Ulcer and burns warning over DIY teeth whitening kits

London: A leading cosmetic dentistry body today warned that some DIY whitening kits may cause chemical burns and ulcers.

As a result the British Academy of Cosmetic Dentistry (BACD), the professional body that represents UK cosmetic dentistry practitioners has issued its Whitening Safety Guidelines, to ensure patient protection and satisfaction. Earlier this year, the BACD published a survey that revealed over a quarter of Britons have had cosmetic dentistry treatments, whitening being the most popular.

Leading dentist and BACD Board member James Goolnik says: “Time, smoking, tea and coffee are just a few of the things that cause your teeth to yellow and discolour. Whitening is a bit like a facial in that it helps to unlock pores in your tooth so that stains are gently removed leaving teeth cleaner and brighter. Whiter teeth can take years off your appearance, and the effects, depending on your lifestyle, can last up to ten years. But just like people’s mouths, all whitening techniques are not created equal.”

The length of time whitening can last will depend on whether or not the person smokes or how much tea, coffee and red wine they drink. Although the teeth themselves will whiten, any fillings or crowns will remain the same colour and may need replacing to match the new lighter colour of the rest of the teeth.

Dr Goolnik comments: “All whitening is based on a hydrogen peroxide solution; the only difference in the hundreds of systems out there is the concentration and the way the solution is applied to your teeth. Not all of them are safe and it is essential people consult their dentist, as some whitening kits bought over the counter or abroad can cause permanent damage.”

Dr. Goolnik recently saw a patient, Tamara Morris, 27, who suffered painful mouth ulcers resulting from a whitening kit bought at a high street pharmacy.

Tamara, who works in a beauty salon said: “Although it burned my mouth slightly when first I used the gel, I thought this was normal. Afterwards, it hurt when I brushed my teeth, or when I drank anything hot. When I went to the dentist he discovered I had sores on my gums resulting from the treatment.”

According to the BACD, there are two main ways of ‘properly’ carrying out tooth whitening:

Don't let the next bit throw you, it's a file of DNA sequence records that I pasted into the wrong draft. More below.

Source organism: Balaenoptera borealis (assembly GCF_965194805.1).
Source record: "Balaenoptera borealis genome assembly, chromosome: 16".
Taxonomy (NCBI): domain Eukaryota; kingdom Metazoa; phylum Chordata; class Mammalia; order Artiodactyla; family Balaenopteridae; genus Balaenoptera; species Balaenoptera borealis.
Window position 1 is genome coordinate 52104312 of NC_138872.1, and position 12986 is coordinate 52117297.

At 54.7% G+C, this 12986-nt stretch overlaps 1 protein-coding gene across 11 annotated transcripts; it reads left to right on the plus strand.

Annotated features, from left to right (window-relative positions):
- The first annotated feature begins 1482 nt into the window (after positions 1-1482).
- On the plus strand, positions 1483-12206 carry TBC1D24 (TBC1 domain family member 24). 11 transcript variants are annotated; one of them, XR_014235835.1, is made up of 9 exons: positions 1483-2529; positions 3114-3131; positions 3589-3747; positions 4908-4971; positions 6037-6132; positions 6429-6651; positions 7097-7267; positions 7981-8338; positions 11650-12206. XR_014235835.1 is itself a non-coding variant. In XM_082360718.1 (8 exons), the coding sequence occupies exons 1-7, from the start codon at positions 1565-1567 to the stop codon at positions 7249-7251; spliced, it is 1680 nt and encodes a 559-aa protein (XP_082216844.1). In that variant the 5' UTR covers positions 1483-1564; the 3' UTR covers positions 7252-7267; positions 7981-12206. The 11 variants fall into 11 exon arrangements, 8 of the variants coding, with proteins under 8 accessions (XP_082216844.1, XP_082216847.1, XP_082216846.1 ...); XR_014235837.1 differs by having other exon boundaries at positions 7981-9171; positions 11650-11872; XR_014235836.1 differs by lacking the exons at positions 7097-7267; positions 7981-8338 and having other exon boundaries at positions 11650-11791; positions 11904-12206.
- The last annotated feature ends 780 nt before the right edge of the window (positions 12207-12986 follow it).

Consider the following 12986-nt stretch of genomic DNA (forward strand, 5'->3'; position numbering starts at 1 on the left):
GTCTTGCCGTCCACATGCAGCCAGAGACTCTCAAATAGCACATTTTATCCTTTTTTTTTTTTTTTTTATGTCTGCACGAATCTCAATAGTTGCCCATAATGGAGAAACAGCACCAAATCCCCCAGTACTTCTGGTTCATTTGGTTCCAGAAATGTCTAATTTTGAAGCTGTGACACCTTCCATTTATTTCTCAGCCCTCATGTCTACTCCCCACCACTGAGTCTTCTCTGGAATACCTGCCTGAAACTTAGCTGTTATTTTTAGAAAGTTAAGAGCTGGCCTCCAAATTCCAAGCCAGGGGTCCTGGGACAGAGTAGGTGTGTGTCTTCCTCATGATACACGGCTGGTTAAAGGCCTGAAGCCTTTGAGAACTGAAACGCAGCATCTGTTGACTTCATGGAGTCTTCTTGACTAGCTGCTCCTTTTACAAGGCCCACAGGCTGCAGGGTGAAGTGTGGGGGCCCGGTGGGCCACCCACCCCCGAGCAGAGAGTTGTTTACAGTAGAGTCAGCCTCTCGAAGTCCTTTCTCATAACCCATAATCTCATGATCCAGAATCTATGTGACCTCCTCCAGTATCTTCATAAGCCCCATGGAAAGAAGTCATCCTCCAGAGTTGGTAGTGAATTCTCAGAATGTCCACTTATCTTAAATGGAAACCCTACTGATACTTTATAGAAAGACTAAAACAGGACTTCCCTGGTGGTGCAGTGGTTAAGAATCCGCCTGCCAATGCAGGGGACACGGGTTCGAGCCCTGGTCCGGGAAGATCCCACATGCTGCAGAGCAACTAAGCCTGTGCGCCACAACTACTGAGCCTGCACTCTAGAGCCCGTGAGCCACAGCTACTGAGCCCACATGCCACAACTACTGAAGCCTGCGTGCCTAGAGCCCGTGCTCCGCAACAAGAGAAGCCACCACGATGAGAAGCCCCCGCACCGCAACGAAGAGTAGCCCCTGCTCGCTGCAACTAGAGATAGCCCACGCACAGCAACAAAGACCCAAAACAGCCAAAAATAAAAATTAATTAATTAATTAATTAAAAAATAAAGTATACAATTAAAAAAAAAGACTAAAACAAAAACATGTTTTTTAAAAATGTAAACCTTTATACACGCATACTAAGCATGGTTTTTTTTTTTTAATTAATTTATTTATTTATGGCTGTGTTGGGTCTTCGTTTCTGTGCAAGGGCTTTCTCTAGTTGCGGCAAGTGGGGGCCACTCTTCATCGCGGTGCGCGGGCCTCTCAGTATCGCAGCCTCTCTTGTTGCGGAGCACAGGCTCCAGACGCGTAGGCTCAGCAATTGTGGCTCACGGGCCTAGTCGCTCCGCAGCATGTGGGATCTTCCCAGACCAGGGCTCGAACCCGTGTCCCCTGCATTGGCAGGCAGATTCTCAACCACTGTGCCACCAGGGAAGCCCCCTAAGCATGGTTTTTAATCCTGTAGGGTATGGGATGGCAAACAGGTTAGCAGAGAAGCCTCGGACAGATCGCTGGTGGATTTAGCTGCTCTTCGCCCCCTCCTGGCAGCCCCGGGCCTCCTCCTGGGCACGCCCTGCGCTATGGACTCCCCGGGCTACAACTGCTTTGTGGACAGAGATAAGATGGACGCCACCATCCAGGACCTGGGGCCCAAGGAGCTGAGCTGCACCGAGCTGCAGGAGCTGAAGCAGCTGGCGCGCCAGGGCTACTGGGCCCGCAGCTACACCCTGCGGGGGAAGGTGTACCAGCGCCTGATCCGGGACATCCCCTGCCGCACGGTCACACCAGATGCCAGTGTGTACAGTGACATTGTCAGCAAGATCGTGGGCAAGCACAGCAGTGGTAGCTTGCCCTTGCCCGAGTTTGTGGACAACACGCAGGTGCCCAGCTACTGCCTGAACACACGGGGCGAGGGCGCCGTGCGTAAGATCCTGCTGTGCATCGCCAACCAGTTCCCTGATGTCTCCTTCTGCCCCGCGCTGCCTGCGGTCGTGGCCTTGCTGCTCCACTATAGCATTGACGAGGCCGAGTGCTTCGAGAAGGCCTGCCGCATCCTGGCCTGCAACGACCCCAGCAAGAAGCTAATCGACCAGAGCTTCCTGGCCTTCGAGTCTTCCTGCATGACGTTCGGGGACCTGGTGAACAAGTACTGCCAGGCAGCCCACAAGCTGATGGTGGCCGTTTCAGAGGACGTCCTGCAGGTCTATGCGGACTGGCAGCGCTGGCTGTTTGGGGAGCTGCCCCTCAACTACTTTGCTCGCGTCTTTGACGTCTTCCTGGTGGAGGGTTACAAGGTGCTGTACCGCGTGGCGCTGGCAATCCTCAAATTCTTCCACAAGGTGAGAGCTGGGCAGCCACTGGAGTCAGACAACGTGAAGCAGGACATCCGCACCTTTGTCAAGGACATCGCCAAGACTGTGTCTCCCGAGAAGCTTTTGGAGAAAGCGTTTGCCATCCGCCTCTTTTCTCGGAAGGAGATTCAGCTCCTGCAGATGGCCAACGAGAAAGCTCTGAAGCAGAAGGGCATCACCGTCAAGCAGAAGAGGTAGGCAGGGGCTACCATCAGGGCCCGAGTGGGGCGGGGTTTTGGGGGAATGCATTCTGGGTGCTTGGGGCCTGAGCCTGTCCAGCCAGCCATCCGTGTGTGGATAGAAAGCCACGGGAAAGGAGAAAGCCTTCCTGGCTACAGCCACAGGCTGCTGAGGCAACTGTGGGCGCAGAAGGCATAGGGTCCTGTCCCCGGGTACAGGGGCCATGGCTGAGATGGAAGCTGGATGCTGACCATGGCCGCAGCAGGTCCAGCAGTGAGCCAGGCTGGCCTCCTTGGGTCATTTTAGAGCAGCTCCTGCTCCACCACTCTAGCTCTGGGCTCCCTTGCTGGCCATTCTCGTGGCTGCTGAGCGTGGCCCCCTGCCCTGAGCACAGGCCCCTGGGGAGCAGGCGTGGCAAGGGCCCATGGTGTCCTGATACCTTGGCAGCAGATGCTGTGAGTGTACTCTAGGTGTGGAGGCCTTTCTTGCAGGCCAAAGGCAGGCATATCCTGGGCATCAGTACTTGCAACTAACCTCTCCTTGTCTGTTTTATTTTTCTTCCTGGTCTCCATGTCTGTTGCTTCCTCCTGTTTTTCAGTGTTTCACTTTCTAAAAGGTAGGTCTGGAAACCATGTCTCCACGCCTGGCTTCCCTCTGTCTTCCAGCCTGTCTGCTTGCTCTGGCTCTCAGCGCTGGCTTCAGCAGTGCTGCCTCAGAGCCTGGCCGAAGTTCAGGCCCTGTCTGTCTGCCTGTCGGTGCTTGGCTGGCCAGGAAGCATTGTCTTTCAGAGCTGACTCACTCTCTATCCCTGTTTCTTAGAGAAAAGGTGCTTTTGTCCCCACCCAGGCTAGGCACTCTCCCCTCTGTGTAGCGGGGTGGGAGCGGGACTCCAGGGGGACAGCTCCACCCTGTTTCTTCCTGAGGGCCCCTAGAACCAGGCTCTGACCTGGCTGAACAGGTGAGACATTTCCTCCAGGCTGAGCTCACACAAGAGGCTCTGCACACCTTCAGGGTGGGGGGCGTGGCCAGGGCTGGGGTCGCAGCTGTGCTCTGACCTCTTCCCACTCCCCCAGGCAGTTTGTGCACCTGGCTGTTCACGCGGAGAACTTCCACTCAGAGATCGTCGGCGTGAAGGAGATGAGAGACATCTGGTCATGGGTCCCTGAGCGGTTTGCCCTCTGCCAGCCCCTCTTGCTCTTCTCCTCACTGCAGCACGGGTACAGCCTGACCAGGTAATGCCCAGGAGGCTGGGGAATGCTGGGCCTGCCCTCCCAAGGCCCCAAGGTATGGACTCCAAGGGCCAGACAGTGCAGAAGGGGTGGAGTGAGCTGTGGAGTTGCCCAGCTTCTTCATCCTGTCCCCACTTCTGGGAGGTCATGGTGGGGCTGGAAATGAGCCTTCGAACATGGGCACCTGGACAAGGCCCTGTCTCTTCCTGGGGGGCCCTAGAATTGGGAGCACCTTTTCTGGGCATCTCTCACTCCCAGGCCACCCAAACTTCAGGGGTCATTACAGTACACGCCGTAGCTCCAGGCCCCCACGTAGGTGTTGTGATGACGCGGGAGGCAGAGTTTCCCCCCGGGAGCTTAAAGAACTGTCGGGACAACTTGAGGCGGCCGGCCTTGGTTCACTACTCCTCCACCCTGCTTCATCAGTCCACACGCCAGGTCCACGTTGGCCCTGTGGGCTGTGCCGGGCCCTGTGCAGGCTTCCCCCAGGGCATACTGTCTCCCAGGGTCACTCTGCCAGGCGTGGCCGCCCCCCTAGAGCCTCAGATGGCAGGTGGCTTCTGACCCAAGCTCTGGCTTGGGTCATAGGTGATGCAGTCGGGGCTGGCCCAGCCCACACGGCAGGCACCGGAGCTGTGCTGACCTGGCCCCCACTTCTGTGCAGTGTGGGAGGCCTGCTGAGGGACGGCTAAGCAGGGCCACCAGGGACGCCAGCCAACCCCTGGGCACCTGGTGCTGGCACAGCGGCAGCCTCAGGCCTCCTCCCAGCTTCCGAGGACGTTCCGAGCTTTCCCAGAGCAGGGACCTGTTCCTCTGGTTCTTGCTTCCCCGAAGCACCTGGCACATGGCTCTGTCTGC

1. Tray based. The gel is placed in a custom made night-guard which is worn from one hour to overnight for 7-10 nights depending on the gel, provided by your dentist.

2. Surgery based – otherwise known as laser or power bleaching. Here, more concentrated gels are applied directly to your teeth and accelerated with heat or light (laser/power). Usually a one-hour appointment is needed with maintenance provided with top-up trays.


No whitening is permanent. Maintenance is needed to keep that bright smile.
Only a dentist can get your teeth to the maximum whiteness.
See a dentist first to check teeth are healthy before starting. Teeth and gums can become permanently sensitive if they are not healthy first.
There is no evidence that whitening toothpastes can actually whiten your teeth.
Whitening kits can at best do nothing and at worse some of those bought abroad or over the internet can actually harm your teeth as they contain acids/abrasives that can cause permanent damage.

About the BACD – www.bacd.com

The British Academy of Cosmetic Dentistry is a not-for-profit, inclusive organisation for the advancement and ethical delivery of cosmetic dentistry, open to all dental professionals including dental technicians and hygienists. Their aim is to create a dynamic, active group of members from all areas of the dental team. The BACD, which has over 400 members, is affiliated with the American Academy of Cosmetic Dentistry, the world’s largest organisation for cosmetic dental professionals.